In my book, when I hear someone say, "I have cash in the bank," it signals to me that they've bought into the socialist propaganda. No, you don't have cash in the bank. You may have given your cash to the department of the state self-styled as a bank and expect to get the same amount out on demand, i.e. they owe you cash ; but no, you don't have it and it's not likely they do either considering they've likely lent out 80 to 90 cents for every dollar you gave them. []

  6. They could at least take delivery of physical metals, but these were always sourced on demand from a dealer in the US with the actual goods. []
  7. Yes, certain clients/prospects asked for this. []
  8. Except perhaps the printed license framed and installed on the wall and AML forms, or course. []
  9. I say nominally here because it's more likely than not said server is running the Windows virus on top of an Intel chip with the Management Engine. Therefore, it's not likely accurate to say said banks own those machines in the proper usage of ownership linked above. []
  10. Not misspelled. []
  11. Which they've unsuccessfully tried to merge over the years as part of the ongoing goal, as James A. Donald put it, "being to wind up the network into a single too big to fail entity". Note : the Trilema article quoting it is well worth the read as well. []
  12. "Plus, people who want shares registered in their own name are probably misogynist, racists, climate denying, antivax, antiscience, terrorist thought criminals anyways, so maybe we should freeze accounts for anyone who asks until they prove to us that they're not ?" said no one in particular, but simulating their rationale for keks. []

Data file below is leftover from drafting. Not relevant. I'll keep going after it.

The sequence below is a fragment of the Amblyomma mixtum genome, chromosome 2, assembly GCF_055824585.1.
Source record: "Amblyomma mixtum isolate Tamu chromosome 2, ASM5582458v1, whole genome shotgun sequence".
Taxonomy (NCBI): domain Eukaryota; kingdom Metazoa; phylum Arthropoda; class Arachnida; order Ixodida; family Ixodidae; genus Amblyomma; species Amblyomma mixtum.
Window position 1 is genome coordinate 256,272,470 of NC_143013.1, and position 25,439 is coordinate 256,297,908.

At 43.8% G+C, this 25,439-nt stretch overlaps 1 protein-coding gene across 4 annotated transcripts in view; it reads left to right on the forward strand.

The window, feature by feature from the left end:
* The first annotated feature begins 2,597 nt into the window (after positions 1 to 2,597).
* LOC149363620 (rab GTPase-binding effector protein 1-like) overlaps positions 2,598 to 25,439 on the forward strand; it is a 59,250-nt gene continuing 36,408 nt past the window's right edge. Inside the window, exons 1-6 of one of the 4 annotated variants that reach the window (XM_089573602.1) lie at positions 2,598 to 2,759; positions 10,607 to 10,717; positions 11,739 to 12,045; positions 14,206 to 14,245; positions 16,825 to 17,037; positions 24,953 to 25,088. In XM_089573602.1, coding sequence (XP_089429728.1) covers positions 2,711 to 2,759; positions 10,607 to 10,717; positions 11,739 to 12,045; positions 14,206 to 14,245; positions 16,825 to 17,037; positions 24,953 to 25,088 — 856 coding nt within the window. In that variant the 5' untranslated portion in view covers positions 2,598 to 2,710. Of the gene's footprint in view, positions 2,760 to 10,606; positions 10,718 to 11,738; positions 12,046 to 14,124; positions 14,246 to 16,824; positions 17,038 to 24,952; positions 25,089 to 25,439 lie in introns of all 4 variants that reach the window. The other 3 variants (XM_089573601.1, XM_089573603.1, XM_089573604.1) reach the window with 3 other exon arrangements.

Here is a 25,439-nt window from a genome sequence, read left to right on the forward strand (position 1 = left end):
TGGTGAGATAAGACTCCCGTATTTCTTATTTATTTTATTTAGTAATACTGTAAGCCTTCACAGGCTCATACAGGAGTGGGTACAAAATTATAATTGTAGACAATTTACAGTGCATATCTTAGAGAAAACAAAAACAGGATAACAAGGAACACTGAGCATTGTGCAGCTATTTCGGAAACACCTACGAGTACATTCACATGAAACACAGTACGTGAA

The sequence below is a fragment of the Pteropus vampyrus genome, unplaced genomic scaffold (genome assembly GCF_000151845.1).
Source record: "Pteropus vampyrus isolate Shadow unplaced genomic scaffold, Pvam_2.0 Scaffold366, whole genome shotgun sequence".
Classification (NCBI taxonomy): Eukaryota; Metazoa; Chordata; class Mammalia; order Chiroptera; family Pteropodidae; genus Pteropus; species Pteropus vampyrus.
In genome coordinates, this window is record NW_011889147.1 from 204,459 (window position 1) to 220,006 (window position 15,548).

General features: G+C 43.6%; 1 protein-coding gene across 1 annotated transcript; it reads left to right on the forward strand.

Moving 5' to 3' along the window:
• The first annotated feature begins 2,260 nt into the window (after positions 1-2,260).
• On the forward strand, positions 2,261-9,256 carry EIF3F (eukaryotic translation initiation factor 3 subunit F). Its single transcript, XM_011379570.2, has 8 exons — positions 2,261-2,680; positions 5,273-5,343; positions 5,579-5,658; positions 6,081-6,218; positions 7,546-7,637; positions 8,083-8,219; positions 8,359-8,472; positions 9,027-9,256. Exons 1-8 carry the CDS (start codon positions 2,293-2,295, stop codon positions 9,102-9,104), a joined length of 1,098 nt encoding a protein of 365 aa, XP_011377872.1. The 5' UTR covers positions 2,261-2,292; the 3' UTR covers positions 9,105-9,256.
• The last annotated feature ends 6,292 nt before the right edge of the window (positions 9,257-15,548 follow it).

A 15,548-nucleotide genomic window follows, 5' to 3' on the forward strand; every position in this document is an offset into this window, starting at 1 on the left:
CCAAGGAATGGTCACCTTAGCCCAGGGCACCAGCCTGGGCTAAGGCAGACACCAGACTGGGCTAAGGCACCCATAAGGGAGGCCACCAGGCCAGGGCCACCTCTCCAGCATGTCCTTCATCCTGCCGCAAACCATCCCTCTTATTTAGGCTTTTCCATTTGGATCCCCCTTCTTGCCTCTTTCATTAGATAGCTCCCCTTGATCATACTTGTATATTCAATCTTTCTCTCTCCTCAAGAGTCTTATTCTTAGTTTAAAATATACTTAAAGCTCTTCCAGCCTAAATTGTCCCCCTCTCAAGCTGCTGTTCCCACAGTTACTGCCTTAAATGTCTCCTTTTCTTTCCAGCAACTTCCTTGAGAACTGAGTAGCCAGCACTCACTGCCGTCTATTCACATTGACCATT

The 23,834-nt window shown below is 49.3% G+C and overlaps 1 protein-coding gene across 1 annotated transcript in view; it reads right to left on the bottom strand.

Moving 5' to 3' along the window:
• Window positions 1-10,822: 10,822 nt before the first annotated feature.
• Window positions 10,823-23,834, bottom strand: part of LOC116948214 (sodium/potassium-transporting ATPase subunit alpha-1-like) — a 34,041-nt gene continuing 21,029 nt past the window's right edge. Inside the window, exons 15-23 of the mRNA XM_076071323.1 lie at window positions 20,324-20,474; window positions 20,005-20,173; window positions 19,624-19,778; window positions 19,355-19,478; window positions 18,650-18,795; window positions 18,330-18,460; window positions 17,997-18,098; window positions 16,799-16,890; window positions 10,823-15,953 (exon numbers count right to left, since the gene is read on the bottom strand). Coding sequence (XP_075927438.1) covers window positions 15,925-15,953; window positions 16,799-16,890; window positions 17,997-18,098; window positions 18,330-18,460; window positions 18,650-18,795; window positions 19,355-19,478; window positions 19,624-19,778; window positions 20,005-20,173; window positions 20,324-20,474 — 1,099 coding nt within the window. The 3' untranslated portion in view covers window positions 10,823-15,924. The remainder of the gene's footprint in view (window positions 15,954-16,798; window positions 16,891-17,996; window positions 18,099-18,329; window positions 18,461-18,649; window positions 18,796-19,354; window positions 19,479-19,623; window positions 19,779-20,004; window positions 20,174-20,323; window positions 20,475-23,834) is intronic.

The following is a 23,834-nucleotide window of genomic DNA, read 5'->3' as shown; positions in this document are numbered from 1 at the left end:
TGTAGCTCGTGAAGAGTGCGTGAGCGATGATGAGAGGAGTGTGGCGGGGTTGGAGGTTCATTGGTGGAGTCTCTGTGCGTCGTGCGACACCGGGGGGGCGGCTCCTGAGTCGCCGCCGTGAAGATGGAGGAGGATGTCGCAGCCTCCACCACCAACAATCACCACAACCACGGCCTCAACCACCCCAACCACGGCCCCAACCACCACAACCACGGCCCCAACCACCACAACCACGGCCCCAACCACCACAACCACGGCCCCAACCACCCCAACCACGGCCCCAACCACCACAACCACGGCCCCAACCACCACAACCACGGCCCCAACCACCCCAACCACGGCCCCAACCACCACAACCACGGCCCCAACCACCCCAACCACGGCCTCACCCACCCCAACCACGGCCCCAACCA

13. I.e. you had to sell the gold via your online account and then transfer the bezzle bucks on the card if you wanted to spend it. []

3 Comments »

  1. Re footnote 7 ("Yes, certain clients/prospects asked for this.") - arguably a natural, if rarer/rarest, question to ask, really. Ever followed up with these clients/prospects otherwise?

    Comment by Diana Coman — September 20, 2021 @ 07:22

  2. Yeah, it's a good question to ask, especially with "system" leveraged past its eyeballs.

    I followed up with a couple. Unfortunately, I threw the baby out with the bathwater a bit. For one, I respected the contract I signed that said 5 year non-compete (really, they're going to take me to court in St. Vincent ?) ; for two, improving, but still poor relationship skills/sense of self lead to failure to personalize those relationships to a greater extent.

    Comment by Robinson Dorion — September 22, 2021 @ 20:16

  3. [...] etc. [20:20] dorion: alright, thanks. Day changed to 2021-09-15 [21:13] dorion: manual feedbot : http://dorion-mode.com/2021/09/how-many-bezzles-in-a-bezzle/ Day changed to [...]

    Pingback by #jwrd Logs for Sep 2021 « Fixpoint — September 22, 2021 @ 20:36

RSS feed for comments on this post. TrackBack URL

Leave a comment

Powered by WordPress